Companies linked to a newly-inked Pacific trade pact may reduce their reliance on the world's largest economy following President Donald Trump's controversial tariffs.
Rising U.S. protectionism reinforces the importance of a multilateral trading order — the kind represented by the Trans-Pacific Partnership deal — strategists have widely argued. It could also see companies based in TPP member nations shy away from doing business stateside.
Known as the Comprehensive and Progressive Agreement for Trans-Pacific Partnership (CPTPP) or TPP-11, the landmark free-trade agreement will cut tariffs between 11 countries, which include Australia, Canada, Chile, Japan, Malaysia and Mexico. It was signed the same day that Trump authorized steel and aluminum duties — controversial taxes that pushed Beijing to enforce tit-for-tat action on Monday.
"In an environment of growing uncertainty and risk, the CPTPP helps by providing stability," said Deborah Elms, executive director at the Singapore-based Asian Trade Centre. "The agreement itself provides considerable new opportunities for member firms to find new markets or to save money — this should push companies to diversify their own portfolio and rely less on the U.S."
The Trump administration's trade policy is centered on bilateral negotiations rather than multilateral agreements, but that's troublesome for companies based in TPP member countries. When possible, multinationals or small-and-medium sized enterprises could be motivated to strengthen cooperation with fellow TPP members instead of turning to the U.S.
That's entirely possible, said Alexander Capri, visiting senior fellow at National University of Singapore. Still, it's nearly impossible for companies to completely ignore the U.S., he added.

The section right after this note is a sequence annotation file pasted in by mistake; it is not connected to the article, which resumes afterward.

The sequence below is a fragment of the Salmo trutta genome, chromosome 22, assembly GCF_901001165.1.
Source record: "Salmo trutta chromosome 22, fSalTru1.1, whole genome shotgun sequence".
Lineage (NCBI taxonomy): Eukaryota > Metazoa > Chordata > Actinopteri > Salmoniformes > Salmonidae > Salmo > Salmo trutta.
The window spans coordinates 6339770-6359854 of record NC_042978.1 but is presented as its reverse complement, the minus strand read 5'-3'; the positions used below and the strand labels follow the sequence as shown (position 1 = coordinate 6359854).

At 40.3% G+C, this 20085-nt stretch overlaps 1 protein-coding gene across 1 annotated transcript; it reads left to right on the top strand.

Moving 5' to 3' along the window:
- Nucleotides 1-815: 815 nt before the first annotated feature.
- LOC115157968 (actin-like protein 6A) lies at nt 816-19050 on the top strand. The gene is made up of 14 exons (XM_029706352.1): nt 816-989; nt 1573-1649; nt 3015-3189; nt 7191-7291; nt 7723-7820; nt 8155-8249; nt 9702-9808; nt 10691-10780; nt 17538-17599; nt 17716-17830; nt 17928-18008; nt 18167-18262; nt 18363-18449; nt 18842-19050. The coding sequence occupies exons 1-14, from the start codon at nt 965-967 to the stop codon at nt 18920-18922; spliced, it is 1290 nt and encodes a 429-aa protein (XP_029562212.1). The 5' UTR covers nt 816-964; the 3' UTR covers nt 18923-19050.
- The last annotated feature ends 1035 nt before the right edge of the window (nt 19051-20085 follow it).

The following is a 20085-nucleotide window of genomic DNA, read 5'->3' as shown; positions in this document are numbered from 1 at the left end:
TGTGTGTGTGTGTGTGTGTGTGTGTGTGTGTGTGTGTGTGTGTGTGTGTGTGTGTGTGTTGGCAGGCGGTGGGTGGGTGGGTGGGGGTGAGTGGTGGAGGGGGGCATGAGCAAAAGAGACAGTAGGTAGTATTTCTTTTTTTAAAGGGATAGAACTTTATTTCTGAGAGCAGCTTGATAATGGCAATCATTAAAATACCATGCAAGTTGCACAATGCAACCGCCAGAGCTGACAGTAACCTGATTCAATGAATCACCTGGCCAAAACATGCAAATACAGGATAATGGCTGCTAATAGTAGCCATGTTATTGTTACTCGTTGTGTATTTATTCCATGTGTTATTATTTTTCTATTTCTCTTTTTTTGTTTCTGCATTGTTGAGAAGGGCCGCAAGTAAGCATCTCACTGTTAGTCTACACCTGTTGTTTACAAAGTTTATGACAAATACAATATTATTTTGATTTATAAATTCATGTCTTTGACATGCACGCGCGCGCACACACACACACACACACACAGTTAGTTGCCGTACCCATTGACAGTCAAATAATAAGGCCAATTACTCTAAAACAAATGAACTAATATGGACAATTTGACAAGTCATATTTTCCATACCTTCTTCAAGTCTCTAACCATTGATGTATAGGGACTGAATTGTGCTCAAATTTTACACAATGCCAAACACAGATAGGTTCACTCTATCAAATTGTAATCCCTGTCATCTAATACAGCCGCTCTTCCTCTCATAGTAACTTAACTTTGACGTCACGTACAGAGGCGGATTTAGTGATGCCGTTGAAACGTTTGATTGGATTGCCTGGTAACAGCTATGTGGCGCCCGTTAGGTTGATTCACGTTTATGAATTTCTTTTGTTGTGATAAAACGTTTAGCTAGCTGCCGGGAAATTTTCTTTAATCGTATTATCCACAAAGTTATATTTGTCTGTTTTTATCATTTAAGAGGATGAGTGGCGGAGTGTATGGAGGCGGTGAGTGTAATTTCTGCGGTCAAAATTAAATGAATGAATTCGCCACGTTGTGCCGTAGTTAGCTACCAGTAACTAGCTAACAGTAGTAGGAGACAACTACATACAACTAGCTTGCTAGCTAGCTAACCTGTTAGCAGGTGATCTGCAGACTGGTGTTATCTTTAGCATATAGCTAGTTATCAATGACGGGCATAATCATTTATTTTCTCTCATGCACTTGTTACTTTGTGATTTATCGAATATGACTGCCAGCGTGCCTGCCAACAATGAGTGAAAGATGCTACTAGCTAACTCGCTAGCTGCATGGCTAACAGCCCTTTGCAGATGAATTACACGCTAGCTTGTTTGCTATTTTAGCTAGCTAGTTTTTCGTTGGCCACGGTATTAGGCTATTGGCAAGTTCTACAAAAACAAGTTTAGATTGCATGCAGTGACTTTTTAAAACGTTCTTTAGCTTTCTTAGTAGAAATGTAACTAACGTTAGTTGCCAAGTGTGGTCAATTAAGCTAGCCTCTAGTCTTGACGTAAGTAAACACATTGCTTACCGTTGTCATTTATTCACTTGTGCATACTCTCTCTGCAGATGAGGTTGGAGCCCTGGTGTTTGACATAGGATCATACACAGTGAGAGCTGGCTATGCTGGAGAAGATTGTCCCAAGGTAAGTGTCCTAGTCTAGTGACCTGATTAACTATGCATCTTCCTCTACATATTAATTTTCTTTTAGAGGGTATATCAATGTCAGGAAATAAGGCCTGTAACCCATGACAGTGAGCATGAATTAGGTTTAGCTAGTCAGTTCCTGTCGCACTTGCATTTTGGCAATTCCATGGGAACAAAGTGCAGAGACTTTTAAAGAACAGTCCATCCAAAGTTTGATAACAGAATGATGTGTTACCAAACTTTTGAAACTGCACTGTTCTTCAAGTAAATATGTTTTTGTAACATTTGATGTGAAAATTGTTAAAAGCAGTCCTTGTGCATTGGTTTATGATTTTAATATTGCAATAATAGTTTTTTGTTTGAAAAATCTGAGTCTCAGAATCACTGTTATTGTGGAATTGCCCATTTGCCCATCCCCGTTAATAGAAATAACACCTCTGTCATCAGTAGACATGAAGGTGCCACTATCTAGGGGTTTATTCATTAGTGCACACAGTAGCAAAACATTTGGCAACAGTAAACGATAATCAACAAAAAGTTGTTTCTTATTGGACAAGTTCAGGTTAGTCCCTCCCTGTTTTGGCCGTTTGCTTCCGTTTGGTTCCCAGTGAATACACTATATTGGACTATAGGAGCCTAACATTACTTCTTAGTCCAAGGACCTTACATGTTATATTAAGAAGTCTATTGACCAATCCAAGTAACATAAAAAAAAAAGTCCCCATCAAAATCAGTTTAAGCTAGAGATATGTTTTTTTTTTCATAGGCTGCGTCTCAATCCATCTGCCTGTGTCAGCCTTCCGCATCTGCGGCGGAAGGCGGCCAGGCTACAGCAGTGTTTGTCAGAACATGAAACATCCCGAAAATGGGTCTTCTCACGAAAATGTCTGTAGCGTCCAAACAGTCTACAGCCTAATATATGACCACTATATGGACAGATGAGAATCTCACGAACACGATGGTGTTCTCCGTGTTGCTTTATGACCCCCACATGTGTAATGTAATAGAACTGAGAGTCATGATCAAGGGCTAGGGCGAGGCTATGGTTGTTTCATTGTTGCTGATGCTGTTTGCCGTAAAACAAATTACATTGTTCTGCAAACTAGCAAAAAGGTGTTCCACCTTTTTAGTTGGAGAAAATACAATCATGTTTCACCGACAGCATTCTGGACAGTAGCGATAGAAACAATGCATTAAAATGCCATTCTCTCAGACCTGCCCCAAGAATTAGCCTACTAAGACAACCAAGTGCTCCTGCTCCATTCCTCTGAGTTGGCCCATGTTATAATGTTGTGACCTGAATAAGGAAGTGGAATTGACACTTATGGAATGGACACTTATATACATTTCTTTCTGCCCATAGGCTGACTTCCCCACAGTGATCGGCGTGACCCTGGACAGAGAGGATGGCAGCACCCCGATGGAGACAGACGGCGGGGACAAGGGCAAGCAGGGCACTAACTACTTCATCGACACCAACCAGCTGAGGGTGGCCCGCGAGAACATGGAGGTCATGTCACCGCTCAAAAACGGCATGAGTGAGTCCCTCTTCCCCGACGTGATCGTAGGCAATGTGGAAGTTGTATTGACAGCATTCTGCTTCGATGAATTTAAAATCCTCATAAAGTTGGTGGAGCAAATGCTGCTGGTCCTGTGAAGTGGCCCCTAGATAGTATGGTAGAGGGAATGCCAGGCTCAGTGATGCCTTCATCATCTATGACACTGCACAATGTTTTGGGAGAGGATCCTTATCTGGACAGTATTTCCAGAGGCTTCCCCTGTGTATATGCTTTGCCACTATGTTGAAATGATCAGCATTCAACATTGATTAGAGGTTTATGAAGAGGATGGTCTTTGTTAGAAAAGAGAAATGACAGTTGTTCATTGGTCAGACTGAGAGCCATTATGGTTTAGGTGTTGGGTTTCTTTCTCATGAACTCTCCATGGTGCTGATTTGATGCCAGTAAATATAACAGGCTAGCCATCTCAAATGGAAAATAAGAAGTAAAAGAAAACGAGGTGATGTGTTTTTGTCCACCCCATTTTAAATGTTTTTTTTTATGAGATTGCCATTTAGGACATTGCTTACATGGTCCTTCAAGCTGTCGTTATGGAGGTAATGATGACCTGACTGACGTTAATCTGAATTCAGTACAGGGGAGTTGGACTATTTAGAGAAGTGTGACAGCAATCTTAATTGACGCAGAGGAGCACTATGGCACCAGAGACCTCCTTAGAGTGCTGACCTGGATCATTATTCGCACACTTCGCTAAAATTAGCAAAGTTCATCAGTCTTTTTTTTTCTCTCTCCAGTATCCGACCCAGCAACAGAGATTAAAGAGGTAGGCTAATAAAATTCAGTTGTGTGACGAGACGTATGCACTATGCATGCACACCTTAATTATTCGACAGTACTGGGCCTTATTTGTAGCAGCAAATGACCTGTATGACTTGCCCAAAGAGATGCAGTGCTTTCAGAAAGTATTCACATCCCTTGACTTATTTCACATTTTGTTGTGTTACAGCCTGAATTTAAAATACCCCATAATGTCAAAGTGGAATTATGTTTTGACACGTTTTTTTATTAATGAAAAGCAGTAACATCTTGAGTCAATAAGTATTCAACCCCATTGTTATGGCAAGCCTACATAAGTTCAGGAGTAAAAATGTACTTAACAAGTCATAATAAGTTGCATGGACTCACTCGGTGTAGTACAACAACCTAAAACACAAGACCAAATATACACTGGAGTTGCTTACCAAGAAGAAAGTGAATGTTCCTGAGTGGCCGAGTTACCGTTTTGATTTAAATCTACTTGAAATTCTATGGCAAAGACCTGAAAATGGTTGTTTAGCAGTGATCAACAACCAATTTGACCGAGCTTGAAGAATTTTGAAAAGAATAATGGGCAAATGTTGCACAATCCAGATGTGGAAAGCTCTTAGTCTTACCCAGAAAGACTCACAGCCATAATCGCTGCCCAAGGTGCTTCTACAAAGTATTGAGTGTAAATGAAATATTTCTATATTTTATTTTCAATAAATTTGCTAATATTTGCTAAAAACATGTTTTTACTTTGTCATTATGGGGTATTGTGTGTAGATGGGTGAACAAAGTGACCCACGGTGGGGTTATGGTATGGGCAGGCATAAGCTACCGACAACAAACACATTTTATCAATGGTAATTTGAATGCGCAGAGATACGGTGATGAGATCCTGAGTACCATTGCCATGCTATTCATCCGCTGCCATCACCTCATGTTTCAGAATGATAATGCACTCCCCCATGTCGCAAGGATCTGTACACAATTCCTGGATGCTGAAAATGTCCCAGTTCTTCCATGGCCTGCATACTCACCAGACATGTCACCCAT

To leapfrog American tariffs, some Pacific-based corporations that can't afford to be excluded from the U.S. market may move manufacturing stateside, which would harmonize with the White House's wishes, Capri explained.
Many have warned that Trump's decision to exit the TPP places the U.S. at a competitive disadvantage in trading with TPP members, particularly in agriculture.
"For example, under CPTPP, Australian beef exporters will now pay only a 9 percent tariff on their sales in Japan, while their U.S. competitors will continue to face a basic tariff rate of 38 percent," the Center for Strategic and International Studies said in a note.
The "fear of losing out through trade diversion may give others an incentive to join the pact," Roland Rajah, director of the international economy program at Australian think tank Lowy Institute, said in a note last month.
Still, it's too early to assess what impact the new pact will have in upholding the agenda of open markets, international cooperation and a rules-based system, he cautioned.